In this lab, you will be identifying all of the different parts of both the caterpillar and the moth, in addition to any other insects present in class. We will have a collection of insects borrowed from the Willis lab at Case Western Reserve University.


  • Hand Lens
  • 1 Caterpillar
  • 1 Moth
  • Pencil
  • Paper



  1. Using the caterpillar, turn it so that its ventral surface (underside) is facing you. Make a sketch of the caterpillar, showing all of the sections, starting with the head and ending with the terminal proleg. Clearly label:
    • The head, thorax and abdomen
    • The three pairs of legs
    • The antennae
    • Any other significant body part you notice (e.g., the prolegs)

Using the moth, turn it so that its ventral surface (underside) is facing you. Make a sketch of the moth, showing all of the same sections as the caterpillar. With the moth, however, you will also label where the wings join the thorax.

Keeping your two drawings side by side, clearly demonstrate with arrows which parts of the caterpillar develop into which parts of the moth.

Repeat step #1 for all insects available for identification. Make sure that you have at least five observations for each organism.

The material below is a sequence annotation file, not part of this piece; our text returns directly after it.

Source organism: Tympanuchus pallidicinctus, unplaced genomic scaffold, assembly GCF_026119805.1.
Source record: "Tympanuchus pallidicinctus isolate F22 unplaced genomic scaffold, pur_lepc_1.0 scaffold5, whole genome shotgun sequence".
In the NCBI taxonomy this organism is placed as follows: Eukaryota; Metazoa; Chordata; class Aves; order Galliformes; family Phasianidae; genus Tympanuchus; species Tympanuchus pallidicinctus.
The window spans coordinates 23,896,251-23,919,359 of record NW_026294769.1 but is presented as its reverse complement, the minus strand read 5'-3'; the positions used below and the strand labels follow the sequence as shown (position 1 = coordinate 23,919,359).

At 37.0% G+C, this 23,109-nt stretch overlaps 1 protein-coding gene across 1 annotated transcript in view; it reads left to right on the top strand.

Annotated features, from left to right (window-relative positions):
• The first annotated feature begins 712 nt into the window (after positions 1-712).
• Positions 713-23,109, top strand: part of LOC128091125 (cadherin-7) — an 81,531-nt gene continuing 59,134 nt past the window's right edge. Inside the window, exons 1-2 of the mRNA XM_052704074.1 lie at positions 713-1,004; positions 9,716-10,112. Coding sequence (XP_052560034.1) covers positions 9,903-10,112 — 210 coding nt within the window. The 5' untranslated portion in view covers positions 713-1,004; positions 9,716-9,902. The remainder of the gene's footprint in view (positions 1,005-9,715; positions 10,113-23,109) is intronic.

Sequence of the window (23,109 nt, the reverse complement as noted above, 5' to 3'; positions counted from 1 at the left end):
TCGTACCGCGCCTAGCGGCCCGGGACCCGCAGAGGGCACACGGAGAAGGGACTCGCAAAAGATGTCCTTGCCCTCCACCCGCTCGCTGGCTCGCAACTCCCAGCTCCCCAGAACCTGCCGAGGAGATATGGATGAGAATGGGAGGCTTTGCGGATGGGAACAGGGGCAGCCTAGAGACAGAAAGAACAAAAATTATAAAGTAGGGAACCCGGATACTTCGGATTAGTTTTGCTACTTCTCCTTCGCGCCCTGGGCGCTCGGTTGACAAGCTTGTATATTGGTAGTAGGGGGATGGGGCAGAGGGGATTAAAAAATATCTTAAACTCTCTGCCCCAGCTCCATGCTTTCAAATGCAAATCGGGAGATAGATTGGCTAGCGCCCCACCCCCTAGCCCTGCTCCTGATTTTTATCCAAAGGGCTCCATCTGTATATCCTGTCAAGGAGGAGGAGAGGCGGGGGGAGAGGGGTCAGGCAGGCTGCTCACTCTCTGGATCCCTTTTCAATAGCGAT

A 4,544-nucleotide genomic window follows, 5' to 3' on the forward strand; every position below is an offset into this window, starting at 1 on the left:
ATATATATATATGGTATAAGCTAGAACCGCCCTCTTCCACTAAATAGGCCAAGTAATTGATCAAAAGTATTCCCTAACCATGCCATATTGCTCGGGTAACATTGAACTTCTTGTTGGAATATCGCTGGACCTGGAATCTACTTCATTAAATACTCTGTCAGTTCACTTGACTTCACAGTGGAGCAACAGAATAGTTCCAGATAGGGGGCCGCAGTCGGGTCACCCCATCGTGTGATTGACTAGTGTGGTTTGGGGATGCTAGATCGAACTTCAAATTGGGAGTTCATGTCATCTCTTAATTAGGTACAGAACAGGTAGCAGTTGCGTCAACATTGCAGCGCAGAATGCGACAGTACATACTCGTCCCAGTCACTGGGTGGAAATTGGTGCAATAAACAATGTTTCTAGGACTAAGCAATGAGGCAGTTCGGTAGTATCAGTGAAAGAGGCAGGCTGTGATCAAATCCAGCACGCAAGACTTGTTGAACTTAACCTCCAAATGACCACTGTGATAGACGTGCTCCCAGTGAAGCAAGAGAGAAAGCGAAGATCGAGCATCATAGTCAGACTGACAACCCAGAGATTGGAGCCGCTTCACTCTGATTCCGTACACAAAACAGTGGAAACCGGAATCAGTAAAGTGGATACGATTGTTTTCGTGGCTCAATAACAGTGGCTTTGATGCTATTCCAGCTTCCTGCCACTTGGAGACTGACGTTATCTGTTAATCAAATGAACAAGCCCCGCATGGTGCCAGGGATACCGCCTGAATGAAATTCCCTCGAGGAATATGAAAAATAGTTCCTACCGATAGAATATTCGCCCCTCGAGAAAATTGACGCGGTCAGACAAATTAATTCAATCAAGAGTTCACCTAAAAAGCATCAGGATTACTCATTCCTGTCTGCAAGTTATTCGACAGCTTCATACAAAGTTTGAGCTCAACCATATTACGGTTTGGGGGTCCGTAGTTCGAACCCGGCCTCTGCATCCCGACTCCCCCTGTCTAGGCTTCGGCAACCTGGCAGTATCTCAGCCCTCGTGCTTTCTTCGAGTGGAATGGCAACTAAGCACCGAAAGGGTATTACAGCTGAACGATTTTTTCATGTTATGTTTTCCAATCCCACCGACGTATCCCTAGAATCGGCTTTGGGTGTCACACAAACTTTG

1. Make a comparison chart for the different organisms that you observed. You should have a header row and a row for each organism. The columns will be the characteristics that you observed (at least five). Inside the chart, you should put check marks or descriptions that show which organisms demonstrated which characteristics.
  2. Why do you think that you saw the similarities between organisms that you did?
  3. What do these similarities tell us about how related these organisms are to each other?
  4. Add another row to the chart, and use a human as the organism. What are the major differences?
  5. Assume that a scientist finds an organism that has three body segments: head, thorax and abdomen. It also has antennae, two pairs of wings, but only two pairs of legs. What are two possible inferences that scientist could make?
  6. According to the characteristics of insects, create a new insect by sketching something from your own imagination. Make sure that it has all of the necessary parts, then label those parts and name your organism!
  7. Choose six of the insects that you have observed. Make a dichotomous key with at least five steps that classifies these six insects according to the characteristics that you observed.
The Rising Rate of Melanoma

Melanoma is the most dangerous form of skin cancer, and it is becoming more common. Studies link skin cancer to ultraviolet radiation in sunlight. Yet many people still spend too much time in the sun without adequate protection.


Analyze and Conclude

  1. What does the graph show about the incidence of melanoma in men and women from 1976 to 2004?